A butter knife (I used it to portion out the clay; take care with kids.)
There are no set instructions here. I typically started by sculpting the body. I took a portion of the clay in the size I wanted and rolled it into a ball, then squashed it flatter and kind of squared off the head a bit.
Next, the tail! Take a smaller portion of clay and roll it into a cylinder shape. Then affix it to the tail end of the body.
Next, ears. I took a small bit of clay and pinched one end to make the triangle shape, flattening out the whole piece. Time for eyes. I rolled tiny balls of clay in my hand and then pushed each onto the cat’s face until it was a disk. You can make whiskers or little noses or add embellishments to the ears and body or tail, too.
One cool effect I liked was combining two clay colors by rolling them together, then making the cat from that clay mixture (see the cat on the top of the middle stack and the middle of the far right stack).
You might also be interested in this clay Your Alien craft I made for All The Wonders a while back!
My favorite picture book as a child was Benjamin Dilley’s Thirsty Camel. Benjamin Dilley had a “wonderful imagination.” So wonderful he could dream up anything, including a thirsty camel to drink up the flood in his parent’s basement.
I’ve noticed some recent picture books that follow that inclination, affirming a child’s imagination, making it manifest and palpable. Here are a number that bring imagination to life:
The Storm by Akiko Miyakoshi.
A child worries a storm will cancel a trip to the beach, so he makes a wish for a ship to drive the storm away. And in the morning after a fantastic dream—or wish come true—the sun shines again in this quietly captivating picture book.
Akiko Miyakoshi is especially good at making the imaginative feel (or be) real, and the next book in this list is hers as well.
The Tea Party in the Woods by Akiko Miyakoshi.
A girl walks through the woods to deliver a pie. It sounds like a set up for Little Red Riding Hood, but while there are surprises that await, there is no danger. A gentle fairy tale about a tea party with animals (and lots of pie), something a child might easily imagine and want to be as real as it feels in this story.
A River by Marc Martin.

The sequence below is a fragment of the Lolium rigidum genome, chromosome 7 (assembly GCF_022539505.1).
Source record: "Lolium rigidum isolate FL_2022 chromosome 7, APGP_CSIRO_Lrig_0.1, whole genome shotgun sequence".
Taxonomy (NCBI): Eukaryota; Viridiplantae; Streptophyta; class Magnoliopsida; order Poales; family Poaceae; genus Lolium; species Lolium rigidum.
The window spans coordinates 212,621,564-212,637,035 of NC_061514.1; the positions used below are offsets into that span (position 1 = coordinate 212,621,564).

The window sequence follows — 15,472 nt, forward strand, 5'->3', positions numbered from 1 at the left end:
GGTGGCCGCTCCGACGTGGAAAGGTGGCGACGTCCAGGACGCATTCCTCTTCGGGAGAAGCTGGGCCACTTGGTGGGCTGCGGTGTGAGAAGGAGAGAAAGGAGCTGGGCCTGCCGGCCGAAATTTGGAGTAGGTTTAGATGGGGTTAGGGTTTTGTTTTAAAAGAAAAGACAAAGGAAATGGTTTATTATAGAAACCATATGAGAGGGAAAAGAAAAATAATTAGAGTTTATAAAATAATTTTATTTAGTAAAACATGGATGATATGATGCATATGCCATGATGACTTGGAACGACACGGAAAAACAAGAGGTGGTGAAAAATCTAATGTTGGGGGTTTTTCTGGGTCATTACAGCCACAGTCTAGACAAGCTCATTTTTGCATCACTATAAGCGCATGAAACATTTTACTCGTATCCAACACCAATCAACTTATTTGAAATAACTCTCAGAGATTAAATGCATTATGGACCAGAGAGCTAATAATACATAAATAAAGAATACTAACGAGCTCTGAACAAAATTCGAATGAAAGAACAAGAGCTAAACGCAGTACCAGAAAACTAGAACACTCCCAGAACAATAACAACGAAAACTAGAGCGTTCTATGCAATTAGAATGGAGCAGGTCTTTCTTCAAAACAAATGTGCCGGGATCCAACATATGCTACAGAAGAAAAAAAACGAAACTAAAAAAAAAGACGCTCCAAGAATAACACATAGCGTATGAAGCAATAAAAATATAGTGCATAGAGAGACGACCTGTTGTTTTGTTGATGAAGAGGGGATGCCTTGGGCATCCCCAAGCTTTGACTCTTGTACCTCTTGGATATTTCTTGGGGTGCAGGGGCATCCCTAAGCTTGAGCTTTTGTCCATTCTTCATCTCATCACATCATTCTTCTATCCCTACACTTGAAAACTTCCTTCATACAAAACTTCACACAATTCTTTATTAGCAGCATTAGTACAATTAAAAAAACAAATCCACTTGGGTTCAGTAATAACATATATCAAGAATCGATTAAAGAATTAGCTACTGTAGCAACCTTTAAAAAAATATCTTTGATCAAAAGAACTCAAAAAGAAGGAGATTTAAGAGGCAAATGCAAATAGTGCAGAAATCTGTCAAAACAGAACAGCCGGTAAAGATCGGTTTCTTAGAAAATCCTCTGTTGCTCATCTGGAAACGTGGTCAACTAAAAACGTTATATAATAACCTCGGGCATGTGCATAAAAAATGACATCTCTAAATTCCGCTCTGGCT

“There is a river outside my window,” a girl says from her drawing table. She imagines herself traveling that river in a boat. Out of the city, through the fields, down a waterfall and into a jungle. It is a wonderful voyage and the illustrations transport the reader right along with the character.
Boat of Dreams by Rogério Coelho.
This is a wordless and intriguing story. A man. A boy. Drawings sent across the ocean. A spectacular journey and a dream come true.
Henry & Leo by Pamela Zagarenski.
This gorgeous book demonstrates how real a favorite stuffed animal (friend) can feel, and goes so far as to make that real. Pamela Zagarenski always captures the stuff of childhood magic.
Good Night Tiger by Timothy Knapman, illustrated by Laura Hughes.
Emma’s wallpaper has animals on it, and they’re making a lot of noise. So Emma enters the world of the wallpaper and helps the animals quiet down and go to sleep.
Monster Trouble by Lane Fredrickson, illustrations by Michael Robertson.
In this one, Winifred Schnitzel isn’t afraid of monsters, but they are ruining her sleep every night. So this fearless, creative main character figures out an inventive way to make them go away. This story assumes that the monsters are real, and why wouldn’t they be?
Poppy Pickle by Emma Yartlett.
One day, Poppy’s imagination comes to life. For real. And it gets her into a bit of a pickle. This one is pretty hilarious to boot.
Poppy feels like a direct descendant of Benjamin Dilley, except that in the end, her parents do believe that the stuff she dreams up is real! Yes.
The Only Child by Guojing.
A lost child follows a stag into a magical world with kind animals and fluffy clouds, and is eventually delivered home. The expressive drawings in this wordless story make it feel that much more tangible.